You will notice that one of the commands is Adjust Date/Time. If you wanted to change the date or the time, you would select this option from the shortcut menu. At this time, let's NOT change anything. Now all we need to do is close the shortcut menu without selecting anything.
Move the mouse anywhere outside the shortcut menu and click the left mouse button.
That is all there is to it, you can now point, select, click, double-click, click and drag, and right click the mouse. Now you can take five, get a cold drink, and pat yourself on the back for a moment, then we will move on to the next lesson.
Lesson 1 - 6 The Start Button & Menu
The Start button is the main way you will open programs. If you find yourself not knowing where to start, just remember "everything starts with the Start button". When you click the Start button with the mouse, the Start Menu will jump onto the screen. The Start menu is shown in Figure 1-8.
Click the Start Button
This might be something new for a few of the readers so I will recap. The mouse is the palm sized pointing device with a cord coming out of the back of it. It resembles a small mouse, well sort of. The mouse has two buttons on it (sometimes three). The button on the left is the left mouse button and the one on the right is the right mouse button. I said that without taking into consideration that you might be left handed and the installer might have reversed the mouse buttons for you. When I reference the left mouse button I am speaking as if the mouse was being used by your right hand.
To click the mouse you press the mouse button down one time and then release the button. This is called clicking because if you listen closely you can hear a soft clicking sound every time the mouse button is pressed.
The Start Menu is made up of a Pinned Items list, a Recently Used Items List, a search box, and links on the right side to folders, settings, and other options. Also on the right side is the user's name and image.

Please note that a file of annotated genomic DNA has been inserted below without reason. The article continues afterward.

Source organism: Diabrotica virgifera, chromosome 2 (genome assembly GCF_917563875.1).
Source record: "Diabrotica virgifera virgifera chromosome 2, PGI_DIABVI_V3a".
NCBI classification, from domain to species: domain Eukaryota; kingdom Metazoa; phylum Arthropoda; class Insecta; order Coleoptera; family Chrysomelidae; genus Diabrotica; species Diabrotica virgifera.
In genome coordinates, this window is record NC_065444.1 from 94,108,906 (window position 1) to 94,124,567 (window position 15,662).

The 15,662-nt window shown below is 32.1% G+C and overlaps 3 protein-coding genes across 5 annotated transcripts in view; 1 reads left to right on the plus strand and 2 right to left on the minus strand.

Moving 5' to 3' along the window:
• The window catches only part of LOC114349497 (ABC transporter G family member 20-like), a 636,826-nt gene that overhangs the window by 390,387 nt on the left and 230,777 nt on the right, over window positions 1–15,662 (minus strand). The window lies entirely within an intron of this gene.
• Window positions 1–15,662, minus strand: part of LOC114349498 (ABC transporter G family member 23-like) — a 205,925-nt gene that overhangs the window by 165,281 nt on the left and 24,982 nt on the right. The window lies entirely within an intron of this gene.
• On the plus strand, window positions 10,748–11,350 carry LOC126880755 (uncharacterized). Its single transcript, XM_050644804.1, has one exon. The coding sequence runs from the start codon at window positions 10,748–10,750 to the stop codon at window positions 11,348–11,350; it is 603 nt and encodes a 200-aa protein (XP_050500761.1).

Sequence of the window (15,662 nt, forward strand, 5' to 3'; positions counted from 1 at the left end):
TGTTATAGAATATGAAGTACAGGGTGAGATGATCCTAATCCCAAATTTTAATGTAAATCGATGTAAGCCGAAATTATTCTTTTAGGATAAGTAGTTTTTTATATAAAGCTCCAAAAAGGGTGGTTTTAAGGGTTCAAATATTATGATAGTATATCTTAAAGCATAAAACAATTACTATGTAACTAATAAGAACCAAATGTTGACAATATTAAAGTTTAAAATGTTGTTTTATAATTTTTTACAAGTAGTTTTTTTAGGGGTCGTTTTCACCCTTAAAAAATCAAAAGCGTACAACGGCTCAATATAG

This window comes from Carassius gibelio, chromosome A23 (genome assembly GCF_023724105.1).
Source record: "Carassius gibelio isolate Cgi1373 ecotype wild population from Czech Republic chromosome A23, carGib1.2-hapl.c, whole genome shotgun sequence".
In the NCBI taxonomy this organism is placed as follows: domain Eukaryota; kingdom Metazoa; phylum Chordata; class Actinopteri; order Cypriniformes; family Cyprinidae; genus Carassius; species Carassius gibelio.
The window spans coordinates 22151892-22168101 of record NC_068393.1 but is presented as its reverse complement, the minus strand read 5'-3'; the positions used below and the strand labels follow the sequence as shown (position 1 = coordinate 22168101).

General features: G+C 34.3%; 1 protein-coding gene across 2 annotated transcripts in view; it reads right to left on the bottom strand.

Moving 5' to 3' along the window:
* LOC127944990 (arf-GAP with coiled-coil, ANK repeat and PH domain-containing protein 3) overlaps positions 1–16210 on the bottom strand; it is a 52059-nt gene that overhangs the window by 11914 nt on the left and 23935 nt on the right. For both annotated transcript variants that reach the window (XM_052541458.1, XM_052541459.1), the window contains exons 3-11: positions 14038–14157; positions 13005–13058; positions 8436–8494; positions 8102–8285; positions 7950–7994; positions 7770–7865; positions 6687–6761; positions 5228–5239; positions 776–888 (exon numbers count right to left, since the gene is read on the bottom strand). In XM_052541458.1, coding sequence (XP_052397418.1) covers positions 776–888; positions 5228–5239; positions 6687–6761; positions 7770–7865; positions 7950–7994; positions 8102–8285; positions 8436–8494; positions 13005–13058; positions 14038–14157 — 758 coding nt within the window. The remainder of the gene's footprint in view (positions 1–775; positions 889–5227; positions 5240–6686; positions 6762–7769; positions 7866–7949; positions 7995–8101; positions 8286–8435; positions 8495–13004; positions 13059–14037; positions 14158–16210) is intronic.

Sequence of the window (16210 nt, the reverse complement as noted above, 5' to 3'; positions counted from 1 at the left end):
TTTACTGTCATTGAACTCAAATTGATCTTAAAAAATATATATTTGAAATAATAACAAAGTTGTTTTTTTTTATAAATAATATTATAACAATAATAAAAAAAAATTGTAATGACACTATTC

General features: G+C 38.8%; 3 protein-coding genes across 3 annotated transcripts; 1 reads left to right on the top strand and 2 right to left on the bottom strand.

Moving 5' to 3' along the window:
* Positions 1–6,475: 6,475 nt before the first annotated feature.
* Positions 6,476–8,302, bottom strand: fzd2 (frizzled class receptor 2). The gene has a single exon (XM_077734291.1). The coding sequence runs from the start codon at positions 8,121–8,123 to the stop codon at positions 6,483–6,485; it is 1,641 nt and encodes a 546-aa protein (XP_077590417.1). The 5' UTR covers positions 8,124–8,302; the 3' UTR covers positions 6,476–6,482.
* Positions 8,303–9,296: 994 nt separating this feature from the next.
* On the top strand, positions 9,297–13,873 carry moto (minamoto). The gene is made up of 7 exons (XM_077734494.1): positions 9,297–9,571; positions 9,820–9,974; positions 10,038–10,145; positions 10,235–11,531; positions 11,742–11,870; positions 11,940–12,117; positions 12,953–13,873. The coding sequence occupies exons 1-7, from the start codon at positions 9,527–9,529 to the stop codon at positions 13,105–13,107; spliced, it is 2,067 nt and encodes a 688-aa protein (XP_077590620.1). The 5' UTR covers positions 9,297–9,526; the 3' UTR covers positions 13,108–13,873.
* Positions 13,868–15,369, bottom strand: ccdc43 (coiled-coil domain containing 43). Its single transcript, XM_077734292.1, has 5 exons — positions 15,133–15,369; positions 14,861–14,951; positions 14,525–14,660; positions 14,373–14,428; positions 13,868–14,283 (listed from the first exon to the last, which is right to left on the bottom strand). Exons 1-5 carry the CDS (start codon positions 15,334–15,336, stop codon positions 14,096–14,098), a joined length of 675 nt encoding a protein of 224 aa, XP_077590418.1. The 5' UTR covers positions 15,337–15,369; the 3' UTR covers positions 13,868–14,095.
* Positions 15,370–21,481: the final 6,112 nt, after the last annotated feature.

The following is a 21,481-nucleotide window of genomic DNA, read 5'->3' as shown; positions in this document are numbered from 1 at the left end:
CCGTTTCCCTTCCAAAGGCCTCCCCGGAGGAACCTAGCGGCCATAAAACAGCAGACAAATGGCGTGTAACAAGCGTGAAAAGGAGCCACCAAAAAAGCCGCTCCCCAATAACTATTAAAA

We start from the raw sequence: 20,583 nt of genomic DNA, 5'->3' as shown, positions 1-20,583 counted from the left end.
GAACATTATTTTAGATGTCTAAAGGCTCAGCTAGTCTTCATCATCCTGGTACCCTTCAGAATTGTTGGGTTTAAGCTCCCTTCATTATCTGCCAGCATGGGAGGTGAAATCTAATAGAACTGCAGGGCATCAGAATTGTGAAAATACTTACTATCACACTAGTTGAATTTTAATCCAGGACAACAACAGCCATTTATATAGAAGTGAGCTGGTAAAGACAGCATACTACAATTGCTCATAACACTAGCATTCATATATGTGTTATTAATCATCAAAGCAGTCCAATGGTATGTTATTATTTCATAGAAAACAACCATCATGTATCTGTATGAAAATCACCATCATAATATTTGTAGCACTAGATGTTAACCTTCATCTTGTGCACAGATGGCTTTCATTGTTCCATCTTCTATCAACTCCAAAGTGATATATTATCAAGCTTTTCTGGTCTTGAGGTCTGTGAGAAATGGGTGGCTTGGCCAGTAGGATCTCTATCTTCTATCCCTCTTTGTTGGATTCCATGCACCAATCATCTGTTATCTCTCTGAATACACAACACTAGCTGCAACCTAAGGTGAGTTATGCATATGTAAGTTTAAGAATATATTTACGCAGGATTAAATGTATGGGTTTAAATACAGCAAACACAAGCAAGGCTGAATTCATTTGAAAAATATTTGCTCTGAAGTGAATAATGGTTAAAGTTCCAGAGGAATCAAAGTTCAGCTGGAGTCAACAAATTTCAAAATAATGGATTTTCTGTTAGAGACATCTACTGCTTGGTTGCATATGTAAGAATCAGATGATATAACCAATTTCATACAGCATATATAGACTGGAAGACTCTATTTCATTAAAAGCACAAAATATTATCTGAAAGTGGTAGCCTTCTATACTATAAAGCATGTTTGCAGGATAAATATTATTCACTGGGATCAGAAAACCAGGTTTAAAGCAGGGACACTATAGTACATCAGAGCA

A Pinned item is a link to a program(s) of your choosing for easy access.
The "Recently Used Items" is a list of programs that you can get access to easily. It is similar to the pinned list with one difference, Microsoft put these here not you. This can be changed, well sort of, and will be discussed in Chapter two when we discuss personalizing your computer.
Another change is the Search textbox. This is available at all times when the Start Menu is opened. In the versions before Vista, you had to access the search feature when you wanted to use it. It was not always visible. You use this to search for programs and files on your computer.
You can shut down the computer by clicking the Shut Down button. Clicking the small arrow on the right side of the Shut Down button will allow you to put the computer to sleep, logoff the computer, switch user, or restart the computer.
If the program you want to open is not shown in the Recently Used List, you will need to use the All Programs button to show the rest of the programs. Clicking the All Programs button will bring a list of all the programs that are installed on your computer to the screen. This list will take the place of the opening Start Menu.
Click the All Programs Button
The Start Menu will change and all of the programs available will be displayed in the place of the Start Menu. Figure 1-9 shows the All Programs Menu.
Excerpted from Microsoft Windows 7 A Beginners Guide by WR Mills Copyright © 2009 by W.R. Mills. Excerpted by permission.